The thicket of views

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Re: The thicket of views

Postby conebeckham » Thu Apr 07, 2011 8:23 pm

I would apply the right means to get the blind man to the station...in this case, I would take his arm and walk him there, eh?

If the person were deaf, and the station were not within view, I could write down directions on a napkin.....
And so on....

The difference here, being that we can ascertain the "obscuration" of these people.....with the Dharma, we're talking about a different order of experience entirely. People need concepts to "see" the Truth (Metaphorically speaking, eh?)
You seem to be implying that no such concept, other than your mantra of "nonattachement," is appropriate--and, in fact, all other concepts are detrimental by their very nature.
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Re: The thicket of views

Postby Kyosan » Thu Apr 07, 2011 8:27 pm

TMingyur wrote:
    - all is emptiness
    - everything is empty
    - emptiness is the ultimate truth
    - the ultimate (goal) is non-duality
    - everything is mind only (or produced by mind)
    - all is illusion
    ...
and so on and so forth.

These or similar formulated fabrications are uttered again and again.

Why is this? What makes non-differentiating, all-inclusive fabrications so attractive?


Kind regards

I think you are correct that these are fabrications. They are not the ultimate Buddha dharma. But if they help bring beings closer to the ultimate dharma they are the correct teaching.

Beings can not immediately understand the ultimate dharma but expedients bring them to the point that they can. I think that is a very important point.

What is the purpose of Buddhism? The purpose is for beings to realize the ultimate dharma and become Buddhas.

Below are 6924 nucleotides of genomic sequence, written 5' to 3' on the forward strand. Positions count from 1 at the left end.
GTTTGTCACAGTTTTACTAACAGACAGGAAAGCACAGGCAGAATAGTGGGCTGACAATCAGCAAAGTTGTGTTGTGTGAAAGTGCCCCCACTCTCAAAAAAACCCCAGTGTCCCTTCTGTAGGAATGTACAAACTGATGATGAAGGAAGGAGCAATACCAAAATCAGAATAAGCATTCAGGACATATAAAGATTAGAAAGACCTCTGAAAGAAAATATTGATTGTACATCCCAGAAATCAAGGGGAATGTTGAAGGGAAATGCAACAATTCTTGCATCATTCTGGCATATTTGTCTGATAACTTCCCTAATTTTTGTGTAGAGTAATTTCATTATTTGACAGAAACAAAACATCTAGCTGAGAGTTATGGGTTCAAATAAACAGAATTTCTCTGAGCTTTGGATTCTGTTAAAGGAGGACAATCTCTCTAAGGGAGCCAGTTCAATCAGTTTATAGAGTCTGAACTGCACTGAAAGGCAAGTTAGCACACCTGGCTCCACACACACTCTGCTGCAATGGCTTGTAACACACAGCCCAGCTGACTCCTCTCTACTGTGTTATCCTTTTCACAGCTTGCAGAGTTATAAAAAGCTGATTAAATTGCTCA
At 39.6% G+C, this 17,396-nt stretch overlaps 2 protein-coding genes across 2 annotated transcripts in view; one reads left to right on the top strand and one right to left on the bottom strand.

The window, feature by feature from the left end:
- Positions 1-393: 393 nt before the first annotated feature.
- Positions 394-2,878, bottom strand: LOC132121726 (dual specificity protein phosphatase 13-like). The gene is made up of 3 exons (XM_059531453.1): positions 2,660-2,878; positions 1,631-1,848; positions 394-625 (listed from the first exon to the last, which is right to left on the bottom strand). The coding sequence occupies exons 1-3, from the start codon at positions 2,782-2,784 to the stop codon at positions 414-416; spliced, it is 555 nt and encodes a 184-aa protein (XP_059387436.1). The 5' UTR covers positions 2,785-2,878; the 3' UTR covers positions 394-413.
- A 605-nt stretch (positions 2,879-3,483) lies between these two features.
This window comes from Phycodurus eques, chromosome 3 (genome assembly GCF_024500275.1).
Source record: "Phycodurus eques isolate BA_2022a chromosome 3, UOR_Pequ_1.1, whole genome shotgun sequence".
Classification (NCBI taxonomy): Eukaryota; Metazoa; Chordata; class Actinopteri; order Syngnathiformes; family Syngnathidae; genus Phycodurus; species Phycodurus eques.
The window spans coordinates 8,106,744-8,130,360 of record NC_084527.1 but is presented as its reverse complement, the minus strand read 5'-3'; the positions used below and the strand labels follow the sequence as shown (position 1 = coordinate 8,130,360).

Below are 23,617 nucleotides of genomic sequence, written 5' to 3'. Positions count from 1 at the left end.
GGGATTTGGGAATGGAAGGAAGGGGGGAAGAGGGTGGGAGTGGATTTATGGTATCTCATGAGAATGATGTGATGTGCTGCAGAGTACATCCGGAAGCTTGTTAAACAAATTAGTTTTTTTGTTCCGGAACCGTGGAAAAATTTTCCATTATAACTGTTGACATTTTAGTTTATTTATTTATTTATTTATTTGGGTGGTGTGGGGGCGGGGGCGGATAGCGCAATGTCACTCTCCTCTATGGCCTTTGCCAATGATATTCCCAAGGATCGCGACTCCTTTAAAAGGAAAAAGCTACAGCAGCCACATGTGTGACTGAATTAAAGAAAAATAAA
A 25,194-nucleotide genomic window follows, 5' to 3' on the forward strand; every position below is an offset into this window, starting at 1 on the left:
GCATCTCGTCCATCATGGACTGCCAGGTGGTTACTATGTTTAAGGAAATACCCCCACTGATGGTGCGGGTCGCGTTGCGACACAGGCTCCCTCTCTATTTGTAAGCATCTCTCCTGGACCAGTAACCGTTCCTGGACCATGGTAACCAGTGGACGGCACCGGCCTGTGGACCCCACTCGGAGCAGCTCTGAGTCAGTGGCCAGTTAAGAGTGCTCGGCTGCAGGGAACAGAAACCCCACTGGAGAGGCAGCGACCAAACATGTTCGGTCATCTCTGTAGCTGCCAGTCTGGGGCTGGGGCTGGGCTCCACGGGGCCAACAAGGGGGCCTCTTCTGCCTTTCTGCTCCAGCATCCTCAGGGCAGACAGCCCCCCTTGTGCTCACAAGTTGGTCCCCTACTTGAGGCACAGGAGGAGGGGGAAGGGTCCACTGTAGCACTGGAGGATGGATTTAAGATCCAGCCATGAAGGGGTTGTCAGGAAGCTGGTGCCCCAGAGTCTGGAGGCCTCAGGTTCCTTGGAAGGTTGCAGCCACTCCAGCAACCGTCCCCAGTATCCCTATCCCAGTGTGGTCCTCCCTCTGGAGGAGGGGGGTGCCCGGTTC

Now at a certain point in time we need to realize that these expedients are not the ultimate truth and we need to proceed further in the Buddha way. I think that's the meaning of the "Parable of the Magic City".
:namaste:
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Re: The thicket of views

Postby Kyosan » Thu Apr 07, 2011 9:58 pm

conebeckham wrote:I would apply the right means to get the blind man to the station...in this case, I would take his arm and walk him there, eh?

If the person were deaf, and the station were not within view, I could write down directions on a napkin.....
And so on....

The difference here, being that we can ascertain the "obscuration" of these people.....with the Dharma, we're talking about a different order of experience entirely. People need concepts to "see" the Truth (Metaphorically speaking, eh?)
You seem to be implying that no such concept, other than your mantra of "nonattachement," is appropriate--and, in fact, all other concepts are detrimental by their very nature.


:thumbsup:
I think we shouldn't be attached to any of these concepts. If speaking of "nonattachement" liberates, it is correct dharma. If speaking of "impermanence" liberates, it is correct dharma. But even these concepts can become a hindrance if they are attached to.

Buddha said that the ultimate Buddha wisdom cannot be expressed in words. I think it's pretty safe to say that even the concept of "nonattachment" is also an expedient.